Professor Matthew Lau - English

matthew lau portrait

     Title:  Assistant Professor
     Address: Department of English
Humanities Bldg, Room H-416
222-05 56th Avenue
Bayside, NY 11364-1497
     Phone: 718.631.5521
     Email: mlau@qcc.cuny.edu

 

Education:
B.M. Music, University of California, Santa Cruz
B.A. Literature, University of California, Santa Cruz
Ph.D. English, The Graduate Center, City University of New York

Scholarship:
My research interests include Film Music, British and German Romanticism, Psychoanalysis, Literary History, and Critical Musicology.  Currently, I am revising a book manuscript entitled “Wagner Sounds Like Helicopters: Classical Music and Modern Cinema.”  Taking examples from the films of Stanley Kubrick, Werner Herzog, Francis Ford Coppola, Jean-Luc Godard, and Michael Haneke, among others, “Wagner Sounds Like Helicopters” argues that many innovative films and directors in cinema history have looked backwards to classical music of the past, and that in so doing these films and directors have renovated classical music for contemporary audiences.  My writings on film, music, literature, and philosophy have appeared in The Symptom: The Online Journal of Lacan.com, Lana Turner: A Journal of Poetry and Opinion, and The CUNY Graduate Center Advocate.  An article on Ludwig Wittgenstein’s interpretation of Beethoven is forthcoming from Comparative Literature, the official journal of the American Comparative Literature Association.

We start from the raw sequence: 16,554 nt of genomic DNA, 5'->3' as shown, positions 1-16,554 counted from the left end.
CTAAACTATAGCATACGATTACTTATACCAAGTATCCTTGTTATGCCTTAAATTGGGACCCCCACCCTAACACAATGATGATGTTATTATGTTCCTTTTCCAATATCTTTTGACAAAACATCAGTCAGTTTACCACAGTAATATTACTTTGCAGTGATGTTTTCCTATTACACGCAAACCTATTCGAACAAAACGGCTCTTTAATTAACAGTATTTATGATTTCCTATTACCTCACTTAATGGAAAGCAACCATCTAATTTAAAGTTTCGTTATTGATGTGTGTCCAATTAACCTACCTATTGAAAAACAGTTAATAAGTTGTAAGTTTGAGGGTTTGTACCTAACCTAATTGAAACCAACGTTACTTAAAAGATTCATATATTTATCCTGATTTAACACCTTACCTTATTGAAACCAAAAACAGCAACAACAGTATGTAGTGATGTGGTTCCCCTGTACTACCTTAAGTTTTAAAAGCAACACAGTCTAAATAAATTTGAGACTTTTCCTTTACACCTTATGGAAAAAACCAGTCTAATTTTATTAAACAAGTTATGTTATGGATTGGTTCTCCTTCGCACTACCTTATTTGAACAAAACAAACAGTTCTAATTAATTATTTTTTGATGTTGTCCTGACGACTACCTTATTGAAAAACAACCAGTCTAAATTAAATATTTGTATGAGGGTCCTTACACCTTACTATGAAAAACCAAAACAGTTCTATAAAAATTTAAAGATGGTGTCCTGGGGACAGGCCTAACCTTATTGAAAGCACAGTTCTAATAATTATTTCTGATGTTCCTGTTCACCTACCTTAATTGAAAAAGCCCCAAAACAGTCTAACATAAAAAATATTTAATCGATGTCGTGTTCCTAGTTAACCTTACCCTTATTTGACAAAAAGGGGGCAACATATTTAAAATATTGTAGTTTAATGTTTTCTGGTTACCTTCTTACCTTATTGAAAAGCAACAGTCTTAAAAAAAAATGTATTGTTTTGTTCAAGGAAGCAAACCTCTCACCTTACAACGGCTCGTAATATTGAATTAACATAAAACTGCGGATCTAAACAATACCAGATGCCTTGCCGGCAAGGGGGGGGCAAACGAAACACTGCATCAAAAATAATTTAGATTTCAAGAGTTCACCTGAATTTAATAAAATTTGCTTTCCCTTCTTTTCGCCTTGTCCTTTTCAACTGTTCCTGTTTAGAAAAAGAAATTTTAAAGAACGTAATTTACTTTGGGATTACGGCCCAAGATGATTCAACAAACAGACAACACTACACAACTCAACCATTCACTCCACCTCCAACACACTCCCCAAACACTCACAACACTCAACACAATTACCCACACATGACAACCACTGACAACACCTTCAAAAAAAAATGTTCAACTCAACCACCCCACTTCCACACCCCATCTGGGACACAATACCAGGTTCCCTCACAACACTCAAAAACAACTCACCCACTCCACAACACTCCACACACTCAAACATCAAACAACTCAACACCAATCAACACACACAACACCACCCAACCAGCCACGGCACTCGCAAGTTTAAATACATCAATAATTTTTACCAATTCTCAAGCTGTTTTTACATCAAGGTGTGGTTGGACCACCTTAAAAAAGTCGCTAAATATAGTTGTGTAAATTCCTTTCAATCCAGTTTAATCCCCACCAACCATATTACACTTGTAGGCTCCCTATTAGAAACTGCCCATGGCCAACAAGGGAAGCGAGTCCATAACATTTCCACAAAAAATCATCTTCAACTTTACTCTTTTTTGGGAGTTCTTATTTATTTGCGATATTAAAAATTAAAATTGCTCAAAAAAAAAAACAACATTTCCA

Teaching Philosophy:
The idea that best expresses my teaching philosophy is Walter Benjamin’s dual notion of commentary and critique.  Benjamin defined these terms by contrasting how each relates to a given cultural work or text.  For Benjamin, a cultural text is, in a striking metaphor, “a burning funeral pyre.”  Commentary examines the wood and the ashes; criticism inquires into the enigma of the living, still burning flame.  In my courses, my students and I do both.  My goal is thus to promote student interest in and understanding of what is both historically valuable and still alive in a work or text.  To go a step further, if student learning is optimized by engagement, then my teaching philosophy is to connect with students by presenting texts and works as if they are not only still alive, but also still new, timely, and relevant to students’ lives; all while maintaining a high regard for the histories of criticism and debate that keep the flame of the work going.  Indeed, my students’ own critical work is new fuel for the fire, which is drawn, as it were, from the flame.  Moreover, the task of making a work appear both historical and current unifies the different activities that occur in my courses while allowing for openness not only to new materials I continue to discover in my research, but to students’ insights and ideas as well. 

Service:
Elected Co-Chair, QCC Faculty Senate Committee on Environment, Quality of Life, and Disability Issues
Elected Member, QCC English Department Personnel and Budget Committee
Elected Delegate, Professional Staff Congress, CUNY Faculty Union
Member, QCC English Department Hiring Committee
Member, QCC English Department Curriculum Committee
Member, QCC English Department Composition Committee

Professional Affiliations:
Modern Language Association
American Comparative Literature Association
Society for Cinema and Media Studies
American Association of University Professors